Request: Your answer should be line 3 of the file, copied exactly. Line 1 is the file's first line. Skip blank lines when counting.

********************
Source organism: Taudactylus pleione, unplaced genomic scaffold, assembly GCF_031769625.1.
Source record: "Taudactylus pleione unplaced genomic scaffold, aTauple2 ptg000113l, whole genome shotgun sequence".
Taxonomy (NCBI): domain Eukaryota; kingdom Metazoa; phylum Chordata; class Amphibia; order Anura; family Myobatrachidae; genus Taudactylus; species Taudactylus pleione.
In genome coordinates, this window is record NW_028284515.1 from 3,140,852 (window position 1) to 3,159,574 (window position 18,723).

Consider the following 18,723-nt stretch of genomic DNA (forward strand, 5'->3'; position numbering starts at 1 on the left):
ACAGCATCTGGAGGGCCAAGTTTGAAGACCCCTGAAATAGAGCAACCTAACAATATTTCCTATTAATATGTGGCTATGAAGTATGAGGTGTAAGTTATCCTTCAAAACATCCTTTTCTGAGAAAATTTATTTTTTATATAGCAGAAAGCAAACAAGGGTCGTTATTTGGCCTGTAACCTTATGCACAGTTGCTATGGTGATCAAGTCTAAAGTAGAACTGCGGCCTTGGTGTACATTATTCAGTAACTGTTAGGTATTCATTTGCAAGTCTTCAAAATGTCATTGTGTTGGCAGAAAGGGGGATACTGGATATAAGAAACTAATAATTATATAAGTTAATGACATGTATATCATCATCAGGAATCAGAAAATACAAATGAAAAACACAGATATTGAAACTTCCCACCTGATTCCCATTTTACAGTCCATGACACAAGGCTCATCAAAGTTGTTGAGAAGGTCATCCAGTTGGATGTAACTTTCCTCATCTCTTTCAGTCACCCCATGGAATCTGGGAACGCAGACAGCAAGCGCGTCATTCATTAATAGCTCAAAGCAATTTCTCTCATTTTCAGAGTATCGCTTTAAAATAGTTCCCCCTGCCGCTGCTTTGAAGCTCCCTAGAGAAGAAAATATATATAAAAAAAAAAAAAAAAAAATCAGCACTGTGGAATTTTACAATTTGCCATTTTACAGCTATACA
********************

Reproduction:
Taxonomy (NCBI): domain Eukaryota; kingdom Metazoa; phylum Chordata; class Amphibia; order Anura; family Myobatrachidae; genus Taudactylus; species Taudactylus pleione.